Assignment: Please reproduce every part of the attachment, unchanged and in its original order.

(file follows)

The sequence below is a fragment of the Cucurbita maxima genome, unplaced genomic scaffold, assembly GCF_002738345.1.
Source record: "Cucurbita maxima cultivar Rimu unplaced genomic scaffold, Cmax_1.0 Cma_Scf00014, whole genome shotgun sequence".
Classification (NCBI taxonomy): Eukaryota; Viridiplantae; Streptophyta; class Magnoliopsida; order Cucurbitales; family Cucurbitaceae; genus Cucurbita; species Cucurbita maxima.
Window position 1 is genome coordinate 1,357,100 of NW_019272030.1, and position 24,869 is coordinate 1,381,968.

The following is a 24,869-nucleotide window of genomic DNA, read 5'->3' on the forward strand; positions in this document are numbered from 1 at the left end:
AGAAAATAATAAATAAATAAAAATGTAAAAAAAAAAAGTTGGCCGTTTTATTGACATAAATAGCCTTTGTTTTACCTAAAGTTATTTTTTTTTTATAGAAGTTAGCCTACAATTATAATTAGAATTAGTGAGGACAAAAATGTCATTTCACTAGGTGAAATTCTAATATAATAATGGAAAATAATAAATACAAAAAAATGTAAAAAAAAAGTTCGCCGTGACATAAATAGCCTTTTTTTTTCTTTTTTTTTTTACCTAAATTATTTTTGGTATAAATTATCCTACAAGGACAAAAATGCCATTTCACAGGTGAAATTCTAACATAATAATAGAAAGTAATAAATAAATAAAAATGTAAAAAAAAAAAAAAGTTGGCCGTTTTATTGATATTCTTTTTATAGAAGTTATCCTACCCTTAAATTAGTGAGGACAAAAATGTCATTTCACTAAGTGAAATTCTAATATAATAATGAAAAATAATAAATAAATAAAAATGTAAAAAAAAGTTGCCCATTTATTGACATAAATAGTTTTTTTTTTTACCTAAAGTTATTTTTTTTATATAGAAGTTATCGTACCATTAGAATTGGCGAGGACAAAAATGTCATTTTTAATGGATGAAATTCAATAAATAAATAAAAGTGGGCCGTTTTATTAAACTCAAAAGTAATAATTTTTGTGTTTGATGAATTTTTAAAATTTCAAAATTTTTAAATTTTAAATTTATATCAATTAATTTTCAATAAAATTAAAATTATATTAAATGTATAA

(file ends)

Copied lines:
The sequence below is a fragment of the Cucurbita maxima genome, unplaced genomic scaffold, assembly GCF_002738345.1.
Source record: "Cucurbita maxima cultivar Rimu unplaced genomic scaffold, Cmax_1.0 Cma_Scf00014, whole genome shotgun sequence".
Classification (NCBI taxonomy): Eukaryota; Viridiplantae; Streptophyta; class Magnoliopsida; order Cucurbitales; family Cucurbitaceae; genus Cucurbita; species Cucurbita maxima.
Window position 1 is genome coordinate 1,357,100 of NW_019272030.1, and position 24,869 is coordinate 1,381,968.

The following is a 24,869-nucleotide window of genomic DNA, read 5'->3' on the forward strand; positions in this document are numbered from 1 at the left end:
AGAAAATAATAAATAAATAAAAATGTAAAAAAAAAAAGTTGGCCGTTTTATTGACATAAATAGCCTTTGTTTTACCTAAAGTTATTTTTTTTTTATAGAAGTTAGCCTACAATTATAATTAGAATTAGTGAGGACAAAAATGTCATTTCACTAGGTGAAATTCTAATATAATAATGGAAAATAATAAATACAAAAAAATGTAAAAAAAAAGTTCGCCGTGACATAAATAGCCTTTTTTTTTCTTTTTTTTTTTACCTAAATTATTTTTGGTATAAATTATCCTACAAGGACAAAAATGCCATTTCACAGGTGAAATTCTAACATAATAATAGAAAGTAATAAATAAATAAAAATGTAAAAAAAAAAAAAAGTTGGCCGTTTTATTGATATTCTTTTTATAGAAGTTATCCTACCCTTAAATTAGTGAGGACAAAAATGTCATTTCACTAAGTGAAATTCTAATATAATAATGAAAAATAATAAATAAATAAAAATGTAAAAAAAAGTTGCCCATTTATTGACATAAATAGTTTTTTTTTTTACCTAAAGTTATTTTTTTTATATAGAAGTTATCGTACCATTAGAATTGGCGAGGACAAAAATGTCATTTTTAATGGATGAAATTCAATAAATAAATAAAAGTGGGCCGTTTTATTAAACTCAAAAGTAATAATTTTTGTGTTTGATGAATTTTTAAAATTTCAAAATTTTTAAATTTTAAATTTATATCAATTAATTTTCAATAAAATTAAAATTATATTAAATGTATAA